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Pensions vs. schools: Higher education

Pensions vs. schools: Higher education

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Published by: Illinois Policy Institute on Jan 06, 2012
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01/06/2012

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The problem
Higher education in Illinois is approaching afunding crisis. By scal year 2013, the state isset to appropriate more to public university pensions and other retirement costs than it will to support all other higher educationprograms. Illinois’ state pensions, whichrequire a signicant increase in state con-tributions in coming years, are set to drownout spending on core services. When statespending on higher education retirementssurpasses all other aid to public higher edu-cation institutions, education funding will beturned upside down.In November 2011, this problem was putinto focus when the State Universities Re-tirement System, or SURS, released updatedprojections of the state’s annual statutory pension contributions through 2045.
1
Thenumbers were adjusted after the pensionsystem made changes to their actuarial as-sumptions. The changes increased the state’sstatutory payment for scal year 2013 to$1.40 billion from the previous projectionof $1.06 billion.
 This nearly $350 millionjump in payments will almost certainlycause higher education retirement ex- penditures to eclipse other higher edu-cation support next year.
 As decades of scal irresponsibility catchup to Illinois’ budget, individual programs
 Amanda Grifn-Johnson
is a Senior Budget and Tax Policy Analyst with the Illinois Policy Institute.
College funding and tuition aid can’t compete with retirement spending 
   T  a  x   &    B  u   d  g  e  t
   B  r   i  e   f  
   J  a  n  u  a  r  y   4 ,   2   0   1   2
Source: Commission on Government Forecasting and Accountability, State Universi-ties Retirement System and Illinois Policy Institute calculations. Assumes 3 percent retiree health care spending growth. See appendix for more information.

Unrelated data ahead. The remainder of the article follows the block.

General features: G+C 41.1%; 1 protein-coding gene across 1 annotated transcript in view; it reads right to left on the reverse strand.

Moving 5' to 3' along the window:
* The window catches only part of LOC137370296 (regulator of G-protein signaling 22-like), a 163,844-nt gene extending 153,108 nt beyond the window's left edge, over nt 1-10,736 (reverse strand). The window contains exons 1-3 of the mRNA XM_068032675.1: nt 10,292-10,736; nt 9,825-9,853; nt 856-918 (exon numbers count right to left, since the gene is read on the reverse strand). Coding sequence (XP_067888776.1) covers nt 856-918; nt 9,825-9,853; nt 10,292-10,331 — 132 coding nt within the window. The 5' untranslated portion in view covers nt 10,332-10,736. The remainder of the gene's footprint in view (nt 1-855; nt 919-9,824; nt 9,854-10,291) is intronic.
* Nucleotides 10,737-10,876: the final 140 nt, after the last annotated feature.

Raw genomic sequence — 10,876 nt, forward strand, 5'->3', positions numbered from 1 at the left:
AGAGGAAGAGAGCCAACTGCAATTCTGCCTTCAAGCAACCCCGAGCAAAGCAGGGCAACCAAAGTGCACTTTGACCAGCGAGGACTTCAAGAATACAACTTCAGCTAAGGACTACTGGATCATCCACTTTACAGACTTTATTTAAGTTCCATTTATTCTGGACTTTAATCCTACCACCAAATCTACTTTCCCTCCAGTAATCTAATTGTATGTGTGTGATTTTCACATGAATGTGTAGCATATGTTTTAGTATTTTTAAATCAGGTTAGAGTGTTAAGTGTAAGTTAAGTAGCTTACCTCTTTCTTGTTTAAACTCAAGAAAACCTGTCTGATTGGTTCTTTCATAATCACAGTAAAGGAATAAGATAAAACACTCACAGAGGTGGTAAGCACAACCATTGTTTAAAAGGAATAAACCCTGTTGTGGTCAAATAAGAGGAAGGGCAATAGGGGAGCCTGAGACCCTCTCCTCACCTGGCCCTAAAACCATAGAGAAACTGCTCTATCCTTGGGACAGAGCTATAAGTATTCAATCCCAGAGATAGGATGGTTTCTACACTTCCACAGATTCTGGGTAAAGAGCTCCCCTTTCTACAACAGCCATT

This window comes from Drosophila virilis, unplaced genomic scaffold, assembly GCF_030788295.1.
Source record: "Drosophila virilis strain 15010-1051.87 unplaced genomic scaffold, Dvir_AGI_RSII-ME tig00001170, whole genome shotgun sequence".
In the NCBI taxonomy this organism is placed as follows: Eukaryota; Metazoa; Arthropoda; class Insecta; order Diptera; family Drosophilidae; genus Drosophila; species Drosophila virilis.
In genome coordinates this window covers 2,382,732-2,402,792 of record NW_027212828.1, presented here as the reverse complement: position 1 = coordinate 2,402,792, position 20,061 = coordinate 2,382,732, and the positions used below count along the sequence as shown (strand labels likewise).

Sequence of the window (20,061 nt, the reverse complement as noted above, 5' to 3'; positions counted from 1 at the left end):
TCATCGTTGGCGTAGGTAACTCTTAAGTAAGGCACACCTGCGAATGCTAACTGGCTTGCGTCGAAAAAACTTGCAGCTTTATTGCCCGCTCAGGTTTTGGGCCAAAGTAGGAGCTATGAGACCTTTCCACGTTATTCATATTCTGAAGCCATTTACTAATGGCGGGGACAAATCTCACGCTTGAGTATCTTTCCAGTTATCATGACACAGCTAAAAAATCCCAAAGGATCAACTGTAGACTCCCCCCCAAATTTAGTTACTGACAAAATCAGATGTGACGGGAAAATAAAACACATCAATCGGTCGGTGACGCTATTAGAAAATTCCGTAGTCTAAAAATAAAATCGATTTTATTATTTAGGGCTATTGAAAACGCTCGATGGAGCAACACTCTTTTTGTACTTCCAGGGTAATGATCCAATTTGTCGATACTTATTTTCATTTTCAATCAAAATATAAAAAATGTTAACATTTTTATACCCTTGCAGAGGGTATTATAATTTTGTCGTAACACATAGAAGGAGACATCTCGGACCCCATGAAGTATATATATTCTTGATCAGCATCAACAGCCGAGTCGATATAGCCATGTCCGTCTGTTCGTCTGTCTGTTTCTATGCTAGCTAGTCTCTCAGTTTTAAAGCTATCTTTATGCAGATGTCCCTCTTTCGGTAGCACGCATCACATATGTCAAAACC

Graphic 1. Projected higher education retirementspending vs. other higher education support
(Assumes total education spending grows at 1 percent annually)
 
Pensions vs. schools:
Higher education
 
Page 2 of 10
 will compete for funds. An expenditure that will cut into every area of state spending isthe increasing liabilities for state employeeretirements. To best understand how theseretirement expenditures will affect the state’sbudget, they should be tied to the relevantbudget areas where they are incurred. Thestate’s higher education budget, properly conceived, must include all the retirementexpenses paid by the state on behalf of employees of the public higher educationsystem. In addition to pension contribu-tions, the state must also pay for pensionobligation bond payments (POB) and retireehealth care. The annual pension bond andhealth care costs can be quite signicant, asGraphic 2 shows.
Source: Commission on Government Forecasting and Accountability, State Universities Retirement System and Illinois Policy Institute calcu-lations. Assumes retiree health care costs grow at 3 percent annually.
Graphic 2. Projected state higher educationretirement spending by expenditure
The nearly $350 million  jump in  payments will almost certainly cause higher education retirement expenditures to eclipse other higher education support next  year.
 
Page 3 of 10
In contrast to the steadily increasing retire-ment expenditures, it is unlikely that totalhigher education funding will signicantly increase in future years. Historical funding trends show that in recent years, other high-er education support has remained relatively stagnant (see Graphic 3). Retirement spending has already startedcrowding out higher education funding.Eighty cents out of every new state dollar forhigher education went to retirement spend-ing between 2005 and 2010 (see Graphic 4).But relief for public higher education insti-tutions won’t come soon. In fact, the situa-tion will only worsen.
Even though overall state education spending will grow,the amount allotted toclassrooms will be less and less as a percent of totaspending.
Source: Illinois State Budget Books, the Commission on Government Forecasting and Ac-countability, the Illinois Board of Higher Education and Illinois Policy Institute calculations.Source: Commission on Government Forecasting and Accountability, US Bureau of Economic Analysis and Illinois Policy Institute calculations.
Graphic 3. Non-retirement state spending onhigher education, nominal dollars(fiscal years 2004-2010)Graphic 4. Where new state dollars for highereducation were spent (fiscal years 2005-2010)
Retirement spending80%Other higher ed support20%

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